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Biotechnology Research International
Volume 2012 (2012), Article ID 580857, 17 pages
Review Article

Recent Advances in the Genetic Transformation of Coffee

1Central Coffee Research Institute, Coffee Research Station, Chikmagalur, Karnataka 577117, India
2The Biomolecular Technology Group, Faculty of Health and Life Sciences, De Montfort University, Gateway, Leicester LE1 9BH, UK

Received 13 March 2012; Revised 18 June 2012; Accepted 28 June 2012

Academic Editor: Shengwu Ma

Copyright © 2012 M. K. Mishra and A. Slater. This is an open access article distributed under the Creative Commons Attribution License, which permits unrestricted use, distribution, and reproduction in any medium, provided the original work is properly cited.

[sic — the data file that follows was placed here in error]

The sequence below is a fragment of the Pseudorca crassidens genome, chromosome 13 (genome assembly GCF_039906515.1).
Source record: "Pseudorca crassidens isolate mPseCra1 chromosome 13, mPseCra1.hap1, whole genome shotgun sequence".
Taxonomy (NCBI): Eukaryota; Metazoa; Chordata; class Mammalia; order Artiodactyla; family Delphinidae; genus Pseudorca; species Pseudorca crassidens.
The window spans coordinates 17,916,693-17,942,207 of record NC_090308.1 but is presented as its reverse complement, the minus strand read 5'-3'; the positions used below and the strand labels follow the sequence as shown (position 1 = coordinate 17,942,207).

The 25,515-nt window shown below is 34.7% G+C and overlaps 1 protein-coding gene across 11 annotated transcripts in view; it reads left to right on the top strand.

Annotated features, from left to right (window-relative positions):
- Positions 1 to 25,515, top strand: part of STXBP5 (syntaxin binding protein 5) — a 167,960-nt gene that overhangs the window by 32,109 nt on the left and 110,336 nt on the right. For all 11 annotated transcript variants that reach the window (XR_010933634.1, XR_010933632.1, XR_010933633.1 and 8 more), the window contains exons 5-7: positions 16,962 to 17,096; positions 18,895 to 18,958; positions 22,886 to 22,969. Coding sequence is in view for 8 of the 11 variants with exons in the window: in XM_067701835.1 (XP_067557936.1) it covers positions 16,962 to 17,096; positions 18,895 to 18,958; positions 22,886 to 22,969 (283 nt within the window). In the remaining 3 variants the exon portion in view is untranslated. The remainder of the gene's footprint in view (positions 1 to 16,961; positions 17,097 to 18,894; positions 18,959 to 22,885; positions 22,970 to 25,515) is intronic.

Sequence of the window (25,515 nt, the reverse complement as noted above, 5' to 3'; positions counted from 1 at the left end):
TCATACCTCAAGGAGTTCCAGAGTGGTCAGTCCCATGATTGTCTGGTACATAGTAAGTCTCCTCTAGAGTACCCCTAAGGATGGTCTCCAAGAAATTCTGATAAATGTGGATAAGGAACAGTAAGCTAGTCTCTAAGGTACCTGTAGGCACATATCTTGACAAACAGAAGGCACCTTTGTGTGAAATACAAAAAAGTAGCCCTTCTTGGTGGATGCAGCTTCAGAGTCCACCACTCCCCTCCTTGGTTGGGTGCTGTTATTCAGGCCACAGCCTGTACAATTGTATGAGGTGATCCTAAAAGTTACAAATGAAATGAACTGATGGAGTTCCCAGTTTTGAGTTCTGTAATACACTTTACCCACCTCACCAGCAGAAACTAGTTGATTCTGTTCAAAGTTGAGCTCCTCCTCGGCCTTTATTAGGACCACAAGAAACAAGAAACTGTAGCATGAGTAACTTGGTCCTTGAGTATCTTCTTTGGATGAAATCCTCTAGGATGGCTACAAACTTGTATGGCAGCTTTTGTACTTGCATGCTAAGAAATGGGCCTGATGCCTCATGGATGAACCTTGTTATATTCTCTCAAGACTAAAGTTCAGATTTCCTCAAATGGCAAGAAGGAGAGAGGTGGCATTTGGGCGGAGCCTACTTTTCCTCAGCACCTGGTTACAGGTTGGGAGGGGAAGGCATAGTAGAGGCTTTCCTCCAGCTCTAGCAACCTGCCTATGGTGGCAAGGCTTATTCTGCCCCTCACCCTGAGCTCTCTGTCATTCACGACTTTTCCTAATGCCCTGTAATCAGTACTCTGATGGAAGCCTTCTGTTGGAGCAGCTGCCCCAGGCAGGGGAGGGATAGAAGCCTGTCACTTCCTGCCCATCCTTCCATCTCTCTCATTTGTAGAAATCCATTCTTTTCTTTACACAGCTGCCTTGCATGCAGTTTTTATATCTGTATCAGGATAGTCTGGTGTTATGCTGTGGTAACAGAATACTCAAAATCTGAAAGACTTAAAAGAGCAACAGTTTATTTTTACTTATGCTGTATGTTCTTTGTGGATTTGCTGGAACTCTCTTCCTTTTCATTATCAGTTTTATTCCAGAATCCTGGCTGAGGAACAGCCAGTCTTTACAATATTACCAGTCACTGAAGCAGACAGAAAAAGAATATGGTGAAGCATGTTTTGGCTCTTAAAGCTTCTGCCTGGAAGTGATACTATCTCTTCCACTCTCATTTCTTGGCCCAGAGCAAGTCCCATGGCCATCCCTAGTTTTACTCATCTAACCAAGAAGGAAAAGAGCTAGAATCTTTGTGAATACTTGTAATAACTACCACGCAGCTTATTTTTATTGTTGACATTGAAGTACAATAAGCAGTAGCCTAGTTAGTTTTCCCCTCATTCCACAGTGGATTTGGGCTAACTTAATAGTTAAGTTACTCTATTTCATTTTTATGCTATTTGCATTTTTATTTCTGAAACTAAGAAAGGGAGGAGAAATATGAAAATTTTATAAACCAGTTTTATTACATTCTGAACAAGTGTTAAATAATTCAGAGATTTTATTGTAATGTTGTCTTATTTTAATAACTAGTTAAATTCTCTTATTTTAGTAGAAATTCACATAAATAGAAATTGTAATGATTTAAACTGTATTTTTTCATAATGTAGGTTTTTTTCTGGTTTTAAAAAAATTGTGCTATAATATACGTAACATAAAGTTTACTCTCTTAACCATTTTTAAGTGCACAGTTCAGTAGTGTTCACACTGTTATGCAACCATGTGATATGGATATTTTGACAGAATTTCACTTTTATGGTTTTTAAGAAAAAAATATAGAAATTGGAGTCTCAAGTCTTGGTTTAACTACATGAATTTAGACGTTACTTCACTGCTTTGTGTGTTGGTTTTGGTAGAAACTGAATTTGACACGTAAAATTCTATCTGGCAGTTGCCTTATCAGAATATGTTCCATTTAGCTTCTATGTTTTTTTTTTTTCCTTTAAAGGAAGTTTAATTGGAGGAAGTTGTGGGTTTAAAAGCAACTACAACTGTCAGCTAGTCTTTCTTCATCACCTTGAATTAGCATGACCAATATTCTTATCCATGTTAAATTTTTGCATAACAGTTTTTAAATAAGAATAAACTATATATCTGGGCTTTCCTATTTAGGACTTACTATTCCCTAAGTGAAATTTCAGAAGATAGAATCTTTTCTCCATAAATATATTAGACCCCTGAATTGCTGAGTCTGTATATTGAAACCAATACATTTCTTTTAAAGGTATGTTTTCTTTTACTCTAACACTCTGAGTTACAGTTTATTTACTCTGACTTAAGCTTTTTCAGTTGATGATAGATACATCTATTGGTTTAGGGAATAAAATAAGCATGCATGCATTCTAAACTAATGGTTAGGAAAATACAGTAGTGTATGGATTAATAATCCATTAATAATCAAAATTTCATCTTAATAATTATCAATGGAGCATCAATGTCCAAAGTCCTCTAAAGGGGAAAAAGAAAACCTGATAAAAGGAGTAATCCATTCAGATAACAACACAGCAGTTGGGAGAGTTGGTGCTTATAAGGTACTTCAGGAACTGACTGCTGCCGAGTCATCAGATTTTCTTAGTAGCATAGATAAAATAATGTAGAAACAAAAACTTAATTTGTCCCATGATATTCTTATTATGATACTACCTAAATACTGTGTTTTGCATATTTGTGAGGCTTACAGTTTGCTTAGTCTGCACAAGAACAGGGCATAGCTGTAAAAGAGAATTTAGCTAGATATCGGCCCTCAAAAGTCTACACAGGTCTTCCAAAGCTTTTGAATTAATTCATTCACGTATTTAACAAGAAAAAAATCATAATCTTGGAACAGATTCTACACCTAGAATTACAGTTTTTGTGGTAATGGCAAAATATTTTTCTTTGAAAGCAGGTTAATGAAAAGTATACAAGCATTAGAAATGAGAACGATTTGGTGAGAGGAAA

Coffee is one of the most important plantation crops, grown in about 80 countries across the world. The genus Coffea comprises approximately 100 species of which only two species, that is, Coffea arabica (commonly known as arabica coffee) and Coffea canephora (known as robusta coffee), are commercially cultivated. Genetic improvement of coffee through traditional breeding is slow due to the perennial nature of the plant. Genetic transformation has tremendous potential in developing improved coffee varieties with desired agronomic traits, which are otherwise difficult to achieve through traditional breeding. During the last twenty years, significant progress has been made in coffee biotechnology, particularly in the area of transgenic technology. This paper provides a detailed account of the advances made in the genetic transformation of coffee and their potential applications.